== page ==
In addition to the above steps towards equality, I would say that some of the initial actions integrating our society were taken directly by the federal government in the form of Executive Orders issued by Presidents Roosevelt and Truman.
In large part due to the threat of a strike led by A. Philip Randolph, Roosevelt ordered equal pay be given to black workers in defense industries. While this did not directly cause us to be any more integrated than before, it was an important step in that direction.
President Truman was even more aggressive, and in 1948 he simply ordered the military to integrate, since he was the Commander-in-Chief. This meant he didn't have to go through a hostile and segregationist Congress.
To me, the first major steps taken towards integration were legal ones -- they were law suits brought to try to tear down the idea of "separate but equal" as it applied to higher education. The NAACP felt that it would be better to attack segregation in higher education first and then work down to the high school and elementary school levels.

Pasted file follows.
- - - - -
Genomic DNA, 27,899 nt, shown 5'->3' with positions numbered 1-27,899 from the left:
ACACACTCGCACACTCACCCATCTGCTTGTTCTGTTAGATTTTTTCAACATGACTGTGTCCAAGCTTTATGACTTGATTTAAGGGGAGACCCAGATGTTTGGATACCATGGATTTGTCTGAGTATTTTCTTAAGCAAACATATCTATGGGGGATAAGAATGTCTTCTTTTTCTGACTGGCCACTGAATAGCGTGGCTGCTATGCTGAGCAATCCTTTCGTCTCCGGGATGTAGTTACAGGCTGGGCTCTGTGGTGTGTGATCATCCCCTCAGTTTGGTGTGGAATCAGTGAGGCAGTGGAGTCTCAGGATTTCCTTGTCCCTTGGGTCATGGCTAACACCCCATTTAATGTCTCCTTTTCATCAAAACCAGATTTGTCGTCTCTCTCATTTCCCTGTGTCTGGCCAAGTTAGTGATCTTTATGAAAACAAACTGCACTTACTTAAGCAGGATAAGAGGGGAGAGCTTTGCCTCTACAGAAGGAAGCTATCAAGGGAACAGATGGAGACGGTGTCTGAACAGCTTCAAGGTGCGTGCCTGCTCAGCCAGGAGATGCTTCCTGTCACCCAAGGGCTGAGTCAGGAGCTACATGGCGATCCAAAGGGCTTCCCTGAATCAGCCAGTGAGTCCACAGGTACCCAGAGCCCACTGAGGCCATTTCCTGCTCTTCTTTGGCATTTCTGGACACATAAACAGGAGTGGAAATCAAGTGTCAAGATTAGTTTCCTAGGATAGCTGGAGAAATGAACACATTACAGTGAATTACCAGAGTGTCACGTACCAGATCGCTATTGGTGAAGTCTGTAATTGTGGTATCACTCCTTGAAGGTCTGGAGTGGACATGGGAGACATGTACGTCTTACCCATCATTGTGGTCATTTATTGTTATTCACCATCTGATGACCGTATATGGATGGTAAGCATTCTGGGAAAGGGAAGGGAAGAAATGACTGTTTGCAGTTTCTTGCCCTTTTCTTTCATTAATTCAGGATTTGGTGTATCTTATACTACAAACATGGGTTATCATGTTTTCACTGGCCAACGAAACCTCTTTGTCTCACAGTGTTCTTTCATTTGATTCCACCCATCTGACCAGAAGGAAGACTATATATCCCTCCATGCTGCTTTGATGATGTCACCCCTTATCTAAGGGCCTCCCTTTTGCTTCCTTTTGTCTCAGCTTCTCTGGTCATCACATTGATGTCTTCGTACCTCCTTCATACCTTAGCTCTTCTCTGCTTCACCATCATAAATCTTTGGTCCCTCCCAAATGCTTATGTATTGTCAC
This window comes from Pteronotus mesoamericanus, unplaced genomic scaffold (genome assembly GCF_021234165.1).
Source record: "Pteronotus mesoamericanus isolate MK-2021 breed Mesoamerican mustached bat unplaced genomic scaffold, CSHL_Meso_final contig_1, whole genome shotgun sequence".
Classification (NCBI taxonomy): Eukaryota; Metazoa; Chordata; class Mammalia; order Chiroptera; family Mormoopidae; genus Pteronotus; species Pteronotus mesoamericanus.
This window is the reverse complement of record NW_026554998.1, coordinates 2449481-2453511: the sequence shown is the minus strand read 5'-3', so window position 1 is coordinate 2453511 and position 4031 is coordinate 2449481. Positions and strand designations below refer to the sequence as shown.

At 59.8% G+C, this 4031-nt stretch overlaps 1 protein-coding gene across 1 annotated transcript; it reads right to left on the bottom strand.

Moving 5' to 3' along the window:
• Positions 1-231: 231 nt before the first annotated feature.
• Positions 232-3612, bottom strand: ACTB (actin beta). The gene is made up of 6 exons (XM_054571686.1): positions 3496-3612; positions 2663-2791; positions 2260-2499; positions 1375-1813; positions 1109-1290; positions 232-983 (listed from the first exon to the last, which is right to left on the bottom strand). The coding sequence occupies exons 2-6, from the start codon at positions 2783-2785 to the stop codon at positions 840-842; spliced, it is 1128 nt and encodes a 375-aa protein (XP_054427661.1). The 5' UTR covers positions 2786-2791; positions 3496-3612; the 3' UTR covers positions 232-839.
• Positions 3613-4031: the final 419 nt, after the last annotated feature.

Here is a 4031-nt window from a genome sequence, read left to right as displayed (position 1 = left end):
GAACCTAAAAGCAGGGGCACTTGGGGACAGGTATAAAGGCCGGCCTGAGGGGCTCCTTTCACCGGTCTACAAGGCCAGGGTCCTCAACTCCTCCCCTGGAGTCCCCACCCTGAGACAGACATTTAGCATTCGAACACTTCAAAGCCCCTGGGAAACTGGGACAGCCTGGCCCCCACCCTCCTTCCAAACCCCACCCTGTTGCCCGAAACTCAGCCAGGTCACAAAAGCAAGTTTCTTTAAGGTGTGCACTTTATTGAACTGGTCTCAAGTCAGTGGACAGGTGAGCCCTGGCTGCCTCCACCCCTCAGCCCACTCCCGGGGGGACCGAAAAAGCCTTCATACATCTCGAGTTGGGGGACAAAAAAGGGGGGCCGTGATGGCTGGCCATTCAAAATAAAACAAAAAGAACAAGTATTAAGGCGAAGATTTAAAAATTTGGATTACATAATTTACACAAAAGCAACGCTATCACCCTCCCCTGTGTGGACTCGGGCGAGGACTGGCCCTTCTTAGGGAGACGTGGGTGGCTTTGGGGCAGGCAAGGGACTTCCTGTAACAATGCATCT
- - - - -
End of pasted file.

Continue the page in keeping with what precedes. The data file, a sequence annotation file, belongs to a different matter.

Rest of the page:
Two of the first victories in this effort came in 1950. In Sweatt v. Painter and McLaurin v. Oklahoma State Regents, the Supreme Court handed down decisions that hacked away at the idea that separate facilities could ever be equal. This line of reasoning led to the 1954 Brown decision.
Because of this connection, I see these 1950 cases as very important steps toward integration.